• Traci Shaw

Empowering Career Growth: How business can encourage employees with disabilities

Updated: Feb 5, 2020

“Not a lot of companies give you the opportunity to work, especially when you have a disability. Not a lot of people take that risk. That’s what I like about Relay. Their main goal is to give someone like me, who has a disability, the opportunity to grow. Otherwise, how are we going to move forward in life and advance if people don’t open up doors like that?”

– Maria Chanocua Garcia, receptionist at Relay Resources.

Maria was born with Albinism, a disorder that affects skin pigmentation and can cause vision impairment. As a result, Maria is legally blind with limited vision. After high school, she entered community college but withdrew when the reading coursework became overwhelming. It was a struggle to find work. She eventually returned to school for a degree in Business Office Administration, hoping to one day find a meaningful job with a livable wage. Maria says it took her a while to complete the coursework because of her vision, but her family was always supportive—her mother especially. “She would say I needed to open more doors. That I couldn’t just give up,” Maria says, recalling her mother’s encouragement. “And I’m thankful for that.”

Maria shows off the Relay Resources reception lobby.

In the summer of 2016, Maria started at Relay Resources in administrative staffing. “I started as a floater, helping to fill in where I was needed, which gave me the opportunity to be trained in other areas,” remembers Maria. “I was then able to jump in and apply for the reception position where I had some working knowledge, and I’ve been able to keep growing from there.” It’s a role that challenges her to learn, adapt, and work with new people every day. And, as Maria says, it’s the job she’s always wanted. “I love that you can work and learn at the same time, because you’re getting trained by people who are already doing the job, while getting feedback and advice from others based on their work experience. Learning and picking up from them helps you grow as an employee. It’s a challenge, because of my vision, but it’s worth it.”

Learning someone’s interests and where they see their own growth potential can encourage employee engagement, which builds a stronger employee and organization. “I think I’ve learned a lot,” says Maria. “You learn from every situation because not every situation is going to be the same. You pick up what does and doesn’t work. I’ve gotten better at multitasking and learned that sometimes it’s ok to slow down. And it’s ok to ask for help. Amy, Maria’s boss, is always telling us how she wants us to grow. For me, I’m comfortable now in the receptions area, but I still run into things where I’ll ask questions and ask for advice. And I think I’ve become more comfortable with that too.”

Receptionists Tei-Onna and Maria help prepare for an office event.

Reception plays an important role in an organization as it covers a wide range of projects and can help keep the pulse of day-to-day interactions with employees, residents, and customers. Amy Julkowski, operations manager at Relay, supervises Maria and has seen firsthand the impact of having the right person in the right position. “We recognized Maria’s potential and ambition, and knew she’d excel at helping people apply for jobs and housing,” says Amy. “One of my objectives is to help my team members grow. That’s ultimately what we want to promote, to have career paths and choices at Relay. I count on Maria for a lot of things – being at the reception desk, being front and center, the customer service that she provides – but she also helps me look at things through a disability lens and brings things to my attention that I may not have been aware of.”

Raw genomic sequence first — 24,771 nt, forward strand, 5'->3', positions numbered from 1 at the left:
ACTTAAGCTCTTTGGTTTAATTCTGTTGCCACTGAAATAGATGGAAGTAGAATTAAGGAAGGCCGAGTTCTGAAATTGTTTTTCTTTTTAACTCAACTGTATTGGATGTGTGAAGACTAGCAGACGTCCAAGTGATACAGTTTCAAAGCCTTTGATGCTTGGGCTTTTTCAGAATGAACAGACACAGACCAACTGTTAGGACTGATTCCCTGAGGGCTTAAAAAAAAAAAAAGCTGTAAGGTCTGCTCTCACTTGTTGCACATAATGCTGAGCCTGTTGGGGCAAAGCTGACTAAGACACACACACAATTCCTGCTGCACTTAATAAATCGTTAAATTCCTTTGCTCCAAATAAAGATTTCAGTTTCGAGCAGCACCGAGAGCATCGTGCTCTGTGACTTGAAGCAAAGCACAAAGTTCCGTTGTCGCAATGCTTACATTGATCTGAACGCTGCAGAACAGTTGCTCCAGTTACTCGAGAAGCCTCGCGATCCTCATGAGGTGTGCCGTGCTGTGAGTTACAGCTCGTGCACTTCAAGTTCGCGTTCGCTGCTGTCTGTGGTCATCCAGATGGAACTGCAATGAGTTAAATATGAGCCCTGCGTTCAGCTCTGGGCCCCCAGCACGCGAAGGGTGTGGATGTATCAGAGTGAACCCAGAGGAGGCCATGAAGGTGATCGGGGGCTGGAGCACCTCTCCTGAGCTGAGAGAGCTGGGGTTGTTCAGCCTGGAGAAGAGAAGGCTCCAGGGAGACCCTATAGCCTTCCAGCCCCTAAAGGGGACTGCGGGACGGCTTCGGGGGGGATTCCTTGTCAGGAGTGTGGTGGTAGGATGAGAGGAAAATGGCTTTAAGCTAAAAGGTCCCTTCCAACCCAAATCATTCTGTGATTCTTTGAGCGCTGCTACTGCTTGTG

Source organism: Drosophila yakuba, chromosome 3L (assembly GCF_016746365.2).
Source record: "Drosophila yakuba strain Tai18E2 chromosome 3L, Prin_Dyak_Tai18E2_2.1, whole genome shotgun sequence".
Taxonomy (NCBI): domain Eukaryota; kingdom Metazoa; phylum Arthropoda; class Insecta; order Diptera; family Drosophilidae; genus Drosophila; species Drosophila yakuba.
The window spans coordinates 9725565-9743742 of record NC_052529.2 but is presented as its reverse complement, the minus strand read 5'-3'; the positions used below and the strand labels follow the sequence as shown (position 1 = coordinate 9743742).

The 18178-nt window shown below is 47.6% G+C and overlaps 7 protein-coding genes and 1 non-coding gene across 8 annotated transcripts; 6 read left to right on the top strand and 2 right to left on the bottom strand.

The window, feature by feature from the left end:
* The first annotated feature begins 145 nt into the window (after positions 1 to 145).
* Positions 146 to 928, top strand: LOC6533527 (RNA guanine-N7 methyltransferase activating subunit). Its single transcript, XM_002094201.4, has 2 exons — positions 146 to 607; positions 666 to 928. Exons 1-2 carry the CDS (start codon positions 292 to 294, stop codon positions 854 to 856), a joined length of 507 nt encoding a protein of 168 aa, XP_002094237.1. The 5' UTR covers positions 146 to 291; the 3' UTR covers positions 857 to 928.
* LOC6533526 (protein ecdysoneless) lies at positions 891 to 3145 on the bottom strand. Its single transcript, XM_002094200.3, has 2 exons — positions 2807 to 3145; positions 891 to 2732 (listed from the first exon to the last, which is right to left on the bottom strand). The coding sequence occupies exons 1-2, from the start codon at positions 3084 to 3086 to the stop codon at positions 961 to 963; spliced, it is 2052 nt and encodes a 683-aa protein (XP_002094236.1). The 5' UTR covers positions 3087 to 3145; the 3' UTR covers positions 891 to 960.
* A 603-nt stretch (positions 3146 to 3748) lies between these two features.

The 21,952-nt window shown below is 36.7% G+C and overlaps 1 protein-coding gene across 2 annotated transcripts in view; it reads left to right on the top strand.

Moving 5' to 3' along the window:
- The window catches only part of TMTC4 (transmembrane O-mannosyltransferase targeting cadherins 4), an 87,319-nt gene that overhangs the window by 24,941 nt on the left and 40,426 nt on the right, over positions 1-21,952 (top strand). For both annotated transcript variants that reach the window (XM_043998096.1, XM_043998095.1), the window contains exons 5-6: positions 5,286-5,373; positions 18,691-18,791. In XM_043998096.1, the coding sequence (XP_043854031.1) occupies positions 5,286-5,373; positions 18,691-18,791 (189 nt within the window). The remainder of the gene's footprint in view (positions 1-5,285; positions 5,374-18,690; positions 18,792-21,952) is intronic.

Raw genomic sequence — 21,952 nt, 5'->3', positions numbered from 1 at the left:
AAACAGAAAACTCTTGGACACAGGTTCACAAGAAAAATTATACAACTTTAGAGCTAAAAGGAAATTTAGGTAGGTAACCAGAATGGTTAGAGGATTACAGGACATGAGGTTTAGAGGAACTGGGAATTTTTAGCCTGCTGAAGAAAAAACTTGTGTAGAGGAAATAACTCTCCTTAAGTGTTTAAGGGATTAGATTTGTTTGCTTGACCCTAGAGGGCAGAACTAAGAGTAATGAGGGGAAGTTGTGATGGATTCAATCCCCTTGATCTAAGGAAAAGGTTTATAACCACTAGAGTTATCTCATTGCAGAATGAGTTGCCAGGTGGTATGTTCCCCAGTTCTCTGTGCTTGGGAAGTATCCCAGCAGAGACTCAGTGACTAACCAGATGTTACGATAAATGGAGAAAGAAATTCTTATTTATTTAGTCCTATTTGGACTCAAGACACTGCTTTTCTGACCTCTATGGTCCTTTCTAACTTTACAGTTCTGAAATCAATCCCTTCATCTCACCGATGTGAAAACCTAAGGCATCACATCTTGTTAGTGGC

Amy notes that Maria has been a valuable asset to the reception team by bringing in her own unique perspectives to situations. “We’ve had instances where someone with a disability may come in for an interview and have a family member or care giver in the lobby. Maria observed that in some cases the candidate might be more comfortable with some level of support in the interview room with them. Now, we work with our Senior Vocational Specialist to accommodate as needed to ensure positive experiences for those candidates.”

Being able to help make those connections and help people is what Maria enjoys about her work. “I think the best thing about working for a company like Relay is that you’re learning and growing,” says Maria. “You can advocate and let others know that you understand they are going through a disability. I think that’s where a lot of people can connect; when they know that there are other people in their company that also have a disability or barrier. I can relate because I have a disability myself.”

When asked what advice she might give to other managers supervising an employee with a disability, Amy says it’s important to try to see the position through the perspective of the employee. “Don’t treat employees any differently due to their disability,” she notes. “It’s important to be aware of a disability in case accommodations are needed to help someone grow and perform their best, but don’t let that stop you from hiring someone and seeing their growth potential.”

Maria agrees. “It would be so good for more companies to be open to possibilities like Relay has been,” says Maria. “Not everyone is willing to work with someone with a disability. Many times, they don’t feel like they know what to do with you or what you’re capable of. Like Amy always says, sometimes you just need the opportunity; you need the chance. That’s one of the main reasons why I’m here and it makes me want to stay. I know I’ve learned a lot in two years working here and I know that I can learn a lot more if I continue to work at Relay.”

In the end, it’s not just about working. It’s about Working. Together.

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